The Epicurus program

Ambient Intelligence is the vision that technology will become invisible, embedded in our natural surroundings, present whenever we need it, enabled by simple and effortless interactions, attuned to all our senses, adaptive to users and context and autonomously acting. High quality information and content must be available to any user, anywhere, at any time, and on any device. A typical next-generation embedded multi-media system operating in such an environment is a mobile device that combines high-quality real-time media processing with acceptable usage times between recharges (e.g., mobile phones, gaming devices, pda's). These systems increasingly need high-performance, low-energy compute platforms. The solution is found in multi-processor systems integrating many average-speed and energy-efficient processing elements on a single chip.

Future generations of both heterogeneous and homogeneous single-chip multi-processor systems require novel programming techniques that fully exploit the properties of these systems to guarantee not only functionally correct behavior of an application but also desired timing- and power-related properties. Kahn Process Networks (KPNs) are a good basis for programming multi-processor systems, particularly when aiming at streaming applications where data transformation plays an important role (such as video and graphics processing). KPNs or variants of it are widely used by industry. KPNs have a formal semantics, are fully compositional, and make task-level concurrency explicit. A weak aspect of KPNs is that they are not very suitable for modeling reactive behavior and control, which will play an increaslingly important role in future multi-media applications (such as gaming applications); furthermore, KPNs do not allow explicit reasoning about timing and energy aspects.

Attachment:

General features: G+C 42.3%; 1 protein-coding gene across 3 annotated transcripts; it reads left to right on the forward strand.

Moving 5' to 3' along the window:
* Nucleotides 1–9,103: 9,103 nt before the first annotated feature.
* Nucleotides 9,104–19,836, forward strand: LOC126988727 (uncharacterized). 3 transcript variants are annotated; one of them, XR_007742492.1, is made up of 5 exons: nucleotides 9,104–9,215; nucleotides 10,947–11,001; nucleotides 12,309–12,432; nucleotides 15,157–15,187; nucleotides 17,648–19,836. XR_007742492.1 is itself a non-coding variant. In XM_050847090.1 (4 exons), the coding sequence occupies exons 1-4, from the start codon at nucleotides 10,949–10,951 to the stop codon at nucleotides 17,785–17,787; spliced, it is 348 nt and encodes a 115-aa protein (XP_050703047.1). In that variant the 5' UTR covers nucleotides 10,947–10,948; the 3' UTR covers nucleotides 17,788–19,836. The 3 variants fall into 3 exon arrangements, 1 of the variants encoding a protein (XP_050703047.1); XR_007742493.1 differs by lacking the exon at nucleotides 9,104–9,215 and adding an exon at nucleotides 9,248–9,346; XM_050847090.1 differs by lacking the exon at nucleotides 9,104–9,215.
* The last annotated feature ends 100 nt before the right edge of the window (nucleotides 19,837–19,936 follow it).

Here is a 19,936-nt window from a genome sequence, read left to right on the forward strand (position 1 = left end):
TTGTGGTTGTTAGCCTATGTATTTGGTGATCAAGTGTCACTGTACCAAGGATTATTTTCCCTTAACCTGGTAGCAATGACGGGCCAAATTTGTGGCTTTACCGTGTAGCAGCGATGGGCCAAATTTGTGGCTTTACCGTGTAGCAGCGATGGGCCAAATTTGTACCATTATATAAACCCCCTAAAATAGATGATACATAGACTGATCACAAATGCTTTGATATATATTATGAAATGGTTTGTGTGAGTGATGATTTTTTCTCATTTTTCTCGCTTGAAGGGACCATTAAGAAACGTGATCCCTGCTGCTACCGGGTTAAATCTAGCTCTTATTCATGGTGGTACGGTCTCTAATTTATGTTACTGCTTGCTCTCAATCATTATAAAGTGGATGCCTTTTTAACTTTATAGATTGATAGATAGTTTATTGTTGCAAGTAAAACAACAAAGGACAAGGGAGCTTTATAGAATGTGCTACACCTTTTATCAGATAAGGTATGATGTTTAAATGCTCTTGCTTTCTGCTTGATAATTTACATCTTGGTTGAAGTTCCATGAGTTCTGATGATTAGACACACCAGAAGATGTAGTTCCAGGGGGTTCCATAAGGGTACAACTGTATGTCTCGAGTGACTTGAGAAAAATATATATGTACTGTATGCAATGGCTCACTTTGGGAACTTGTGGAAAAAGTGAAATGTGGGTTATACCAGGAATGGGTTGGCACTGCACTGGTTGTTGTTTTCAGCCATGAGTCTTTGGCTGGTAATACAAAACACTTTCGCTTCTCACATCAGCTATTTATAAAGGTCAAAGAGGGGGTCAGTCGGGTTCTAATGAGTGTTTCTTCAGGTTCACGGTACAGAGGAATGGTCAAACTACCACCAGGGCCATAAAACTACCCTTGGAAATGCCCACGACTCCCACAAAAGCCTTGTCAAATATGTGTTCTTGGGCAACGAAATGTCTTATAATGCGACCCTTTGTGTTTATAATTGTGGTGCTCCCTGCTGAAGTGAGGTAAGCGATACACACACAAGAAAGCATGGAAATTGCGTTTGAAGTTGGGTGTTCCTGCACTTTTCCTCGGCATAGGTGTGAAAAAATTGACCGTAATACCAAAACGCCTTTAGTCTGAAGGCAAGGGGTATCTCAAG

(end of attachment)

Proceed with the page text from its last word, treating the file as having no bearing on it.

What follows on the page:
An important topic of research in the Epicurus program is to develop a computational-network framework extending KPNs that addresses these issues. We aim at both a sound theoretical framework and a programming environment. Important is the study of analysis techniques that provide insight in concurrency-, timing-, and energy-related properties at the specification level without fully implementing an application.

A second focus is formed by mapping techniques to map specification-level computational networks onto single-chip multi-processor systems. These techniques must optimize execution time, memory usage, and energy usage and allow trade-offs. The result of the mapping is an implementation-level computational network optimized towards the intended multi-processor platform.

Mapping technology builds upon compiler technology that covers the final step from computational-network implementation to the hardware; it concerns the efficient execution of (sequential) code on various sorts of processing elements.

The main research directions of our group in compiler technology are retargetable code generation, reconfigurability, and iterative compilation.

Compilation tools must be easily adaptable to different processing elements. A low cycle count (or high execution speed) is essential to cope with real-time constraints. A low instruction count (or high machine code density) is especially required when the machine code is stored on the chip to achieve low power dissipation and silicon area. Usually different phases in code generation are applied sequentially to ease the compilation work, but the performance is largely affected by the phase coupling. It is our goal to study the integration of these phases in code generation to produce high performance code. We further aim at taking into account as many of the architectural constraints as possible in this integrated framework.

Reconfigurable processing elements are a new type of processing elements that combine a microprocessor core with reconfigurable logic. Our main research goal is to reduce power dissipation by exploiting reconfigurability. An interesting question is how to tune the instruction set and the storage and communication architecture to (part of) the application?

Power consumption and execution time of executable code depends heavily on the source code that is fed into a compiler. Source-code transformations have been developed to reduce power consumption and improve execution time. Research on iterative compilation techniques aims at the development of an automated method to determine which transformations to apply, in which order, and to which sections of code.